Hot air balloon rides. That was my family’s traditional joking deflection of the ubiquitous annual question: “What are you giving up for Lent this year?” We thought we were so clever.
But aside from my family’s weird sense of humour, Lent is serious. I mean, it starts with people putting ashes on their faces while someone chants, “Remember you are dust, and to dust you shall return,” and then it ends with Jesus being tortured to death and then coming back to life.
Yikes. I mean, I know we don’t have the monopoly on intense religious traditions, but dang, we Christians sure know how to party/freak out six-year olds.
Perhaps Lent isn’t the most familiar thing to people who grew up outside of Christian churches, but it was always one of my favorite times of the year. Sure, the Easter egg hunts and lacy dresses gave me warm fuzzy feelings when I was young — but as I aged, I felt like Lent understood me. (And yes, that is possibly the most emo thing I have ever said.)
As a young woman who struggled with everything from my faith to my weight, Lent was always a huge relief: the one time everyone else around me in church gave any indication that they, too, felt like it was hard to believe, hard to sacrifice their human impulses, hard to control their bodies and their hearts (and, perhaps, hard even to want to).
During Lent, I wasn’t some kind of freak for arguing constantly in Sunday school or refusing to eat my mum’s food because she had cooked it in butter. It was okay to skip dinner or burst into tears during worship service because I just did not feel the same/”right” feelings about God (as described in the songs), did not feel the right things in my body, did not feel right at all. (Watch: Jessica Rowe gives advice on self acceptance, post continues after video.)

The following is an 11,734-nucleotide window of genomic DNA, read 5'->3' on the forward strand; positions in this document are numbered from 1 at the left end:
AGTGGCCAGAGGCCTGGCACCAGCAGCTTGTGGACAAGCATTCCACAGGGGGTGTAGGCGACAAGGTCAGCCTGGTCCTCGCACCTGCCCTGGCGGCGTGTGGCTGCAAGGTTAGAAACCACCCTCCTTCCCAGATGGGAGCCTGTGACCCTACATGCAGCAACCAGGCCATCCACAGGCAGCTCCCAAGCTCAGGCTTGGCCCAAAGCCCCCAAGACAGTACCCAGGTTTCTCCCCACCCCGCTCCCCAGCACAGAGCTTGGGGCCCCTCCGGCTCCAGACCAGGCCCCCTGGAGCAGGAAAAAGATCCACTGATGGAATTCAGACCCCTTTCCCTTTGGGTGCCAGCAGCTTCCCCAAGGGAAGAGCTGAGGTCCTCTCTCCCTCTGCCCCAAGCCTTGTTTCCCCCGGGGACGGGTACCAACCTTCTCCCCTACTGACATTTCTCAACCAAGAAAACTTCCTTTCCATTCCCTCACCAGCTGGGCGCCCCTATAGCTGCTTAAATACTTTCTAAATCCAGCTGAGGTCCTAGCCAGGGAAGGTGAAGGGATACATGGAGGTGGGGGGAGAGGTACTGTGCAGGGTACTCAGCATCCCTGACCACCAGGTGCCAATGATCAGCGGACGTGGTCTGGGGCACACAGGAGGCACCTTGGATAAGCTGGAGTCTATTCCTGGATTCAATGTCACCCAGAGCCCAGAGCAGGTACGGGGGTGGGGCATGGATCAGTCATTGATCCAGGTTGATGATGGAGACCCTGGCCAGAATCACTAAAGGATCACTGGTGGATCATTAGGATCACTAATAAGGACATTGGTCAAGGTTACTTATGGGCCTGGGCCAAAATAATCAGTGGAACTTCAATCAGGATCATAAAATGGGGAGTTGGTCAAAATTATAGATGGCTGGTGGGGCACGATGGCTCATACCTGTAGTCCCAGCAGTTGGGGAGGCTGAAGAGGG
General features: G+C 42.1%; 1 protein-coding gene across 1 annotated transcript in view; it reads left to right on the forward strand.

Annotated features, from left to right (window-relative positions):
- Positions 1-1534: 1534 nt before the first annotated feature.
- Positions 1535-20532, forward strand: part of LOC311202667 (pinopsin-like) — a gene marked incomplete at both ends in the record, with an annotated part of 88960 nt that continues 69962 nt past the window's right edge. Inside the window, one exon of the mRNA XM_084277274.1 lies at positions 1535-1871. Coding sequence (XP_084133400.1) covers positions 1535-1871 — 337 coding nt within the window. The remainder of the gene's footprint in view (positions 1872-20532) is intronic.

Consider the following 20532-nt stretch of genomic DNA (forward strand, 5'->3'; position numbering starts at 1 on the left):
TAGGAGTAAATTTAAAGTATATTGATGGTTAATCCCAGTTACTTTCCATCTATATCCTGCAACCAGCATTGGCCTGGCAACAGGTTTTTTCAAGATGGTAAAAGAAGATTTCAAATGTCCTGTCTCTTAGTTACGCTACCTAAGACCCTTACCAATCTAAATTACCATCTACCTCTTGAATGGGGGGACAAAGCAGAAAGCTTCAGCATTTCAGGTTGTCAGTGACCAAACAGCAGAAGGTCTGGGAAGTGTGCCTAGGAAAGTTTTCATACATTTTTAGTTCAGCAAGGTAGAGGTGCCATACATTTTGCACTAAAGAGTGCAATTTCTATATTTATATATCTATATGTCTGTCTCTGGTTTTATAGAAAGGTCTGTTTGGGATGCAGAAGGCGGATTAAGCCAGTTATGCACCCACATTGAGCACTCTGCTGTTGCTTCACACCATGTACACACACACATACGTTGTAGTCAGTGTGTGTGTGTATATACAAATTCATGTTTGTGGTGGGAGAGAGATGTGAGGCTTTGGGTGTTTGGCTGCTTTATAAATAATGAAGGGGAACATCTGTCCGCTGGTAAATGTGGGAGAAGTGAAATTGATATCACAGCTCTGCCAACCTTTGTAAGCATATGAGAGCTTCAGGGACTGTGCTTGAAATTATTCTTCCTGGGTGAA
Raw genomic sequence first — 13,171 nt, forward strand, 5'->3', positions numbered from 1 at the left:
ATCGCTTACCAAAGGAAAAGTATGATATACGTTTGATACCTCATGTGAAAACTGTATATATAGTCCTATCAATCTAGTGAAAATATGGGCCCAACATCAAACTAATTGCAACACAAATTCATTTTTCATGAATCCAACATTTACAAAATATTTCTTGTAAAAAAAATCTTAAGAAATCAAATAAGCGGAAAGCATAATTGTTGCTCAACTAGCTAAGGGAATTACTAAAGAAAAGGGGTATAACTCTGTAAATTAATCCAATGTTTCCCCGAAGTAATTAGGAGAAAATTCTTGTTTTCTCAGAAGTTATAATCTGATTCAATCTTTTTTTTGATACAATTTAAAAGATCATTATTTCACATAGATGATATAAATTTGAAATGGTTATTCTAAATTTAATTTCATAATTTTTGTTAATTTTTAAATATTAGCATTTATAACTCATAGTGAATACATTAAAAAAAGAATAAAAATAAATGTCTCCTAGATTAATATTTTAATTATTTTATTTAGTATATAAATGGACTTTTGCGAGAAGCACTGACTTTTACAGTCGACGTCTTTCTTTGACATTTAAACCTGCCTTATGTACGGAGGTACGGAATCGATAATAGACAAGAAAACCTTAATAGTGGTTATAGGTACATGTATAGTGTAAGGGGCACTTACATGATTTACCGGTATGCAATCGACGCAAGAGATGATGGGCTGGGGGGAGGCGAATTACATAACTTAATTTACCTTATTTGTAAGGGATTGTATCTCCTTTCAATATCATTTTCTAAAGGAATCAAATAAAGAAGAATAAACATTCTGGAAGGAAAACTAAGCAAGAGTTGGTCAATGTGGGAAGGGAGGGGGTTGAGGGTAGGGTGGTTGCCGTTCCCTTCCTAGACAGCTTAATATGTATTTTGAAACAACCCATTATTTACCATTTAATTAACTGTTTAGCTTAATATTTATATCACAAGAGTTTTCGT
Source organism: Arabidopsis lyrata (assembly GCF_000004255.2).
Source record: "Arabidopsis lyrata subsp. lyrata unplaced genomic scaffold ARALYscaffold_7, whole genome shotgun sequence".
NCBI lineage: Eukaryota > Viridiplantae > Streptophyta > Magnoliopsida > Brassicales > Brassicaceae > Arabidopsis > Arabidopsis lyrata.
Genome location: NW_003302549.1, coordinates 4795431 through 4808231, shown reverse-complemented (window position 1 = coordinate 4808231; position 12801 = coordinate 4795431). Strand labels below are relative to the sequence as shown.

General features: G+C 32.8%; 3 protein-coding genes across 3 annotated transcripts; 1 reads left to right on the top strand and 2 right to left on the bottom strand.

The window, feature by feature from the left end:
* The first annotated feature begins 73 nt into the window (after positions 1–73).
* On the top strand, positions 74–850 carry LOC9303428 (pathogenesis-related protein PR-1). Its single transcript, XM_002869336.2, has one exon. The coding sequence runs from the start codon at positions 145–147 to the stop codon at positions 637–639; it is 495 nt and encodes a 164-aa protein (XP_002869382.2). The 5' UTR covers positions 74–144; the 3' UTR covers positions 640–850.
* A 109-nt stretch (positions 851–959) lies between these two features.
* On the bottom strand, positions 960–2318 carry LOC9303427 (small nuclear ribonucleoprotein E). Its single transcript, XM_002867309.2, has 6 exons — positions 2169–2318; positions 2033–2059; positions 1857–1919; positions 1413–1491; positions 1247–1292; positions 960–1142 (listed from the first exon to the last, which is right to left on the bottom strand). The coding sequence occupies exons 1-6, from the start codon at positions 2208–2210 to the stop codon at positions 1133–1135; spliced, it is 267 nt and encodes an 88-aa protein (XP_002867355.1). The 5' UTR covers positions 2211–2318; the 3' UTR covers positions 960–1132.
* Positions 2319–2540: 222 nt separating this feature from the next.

Because, in Lent, you’re not supposed to feel good. Lent was when everyone admitted that you were supposed to suffer, and my constant inner struggles with church and my body and my brain could come out and breathe in the heavy, ashy air.
People give up meatballs, chocolate, alcohol, Facebook, naps, and other worldly comforts for this deeply sacred annual liturgical season. Usually people give up something for Lent that really matters to them, something they turn to for comfort or pleasure, something they want very badly. Candy. Dating. Swearing.
Point being, it’s supposed to hurt. That is what makes a sacrifice or a fast meaningful: Unless it costs us something, it’s not worthwhile.
So this year, I’m giving up Lent. For Lent.
No, but seriously. I am.
You could say my decision to give up Lent is a part of my enthusiasm to #ditchthediet2016, but it also goes deeper than that for me, because of my religious background. I’m taking the lesson of Lent to heart, and fasting from fasting.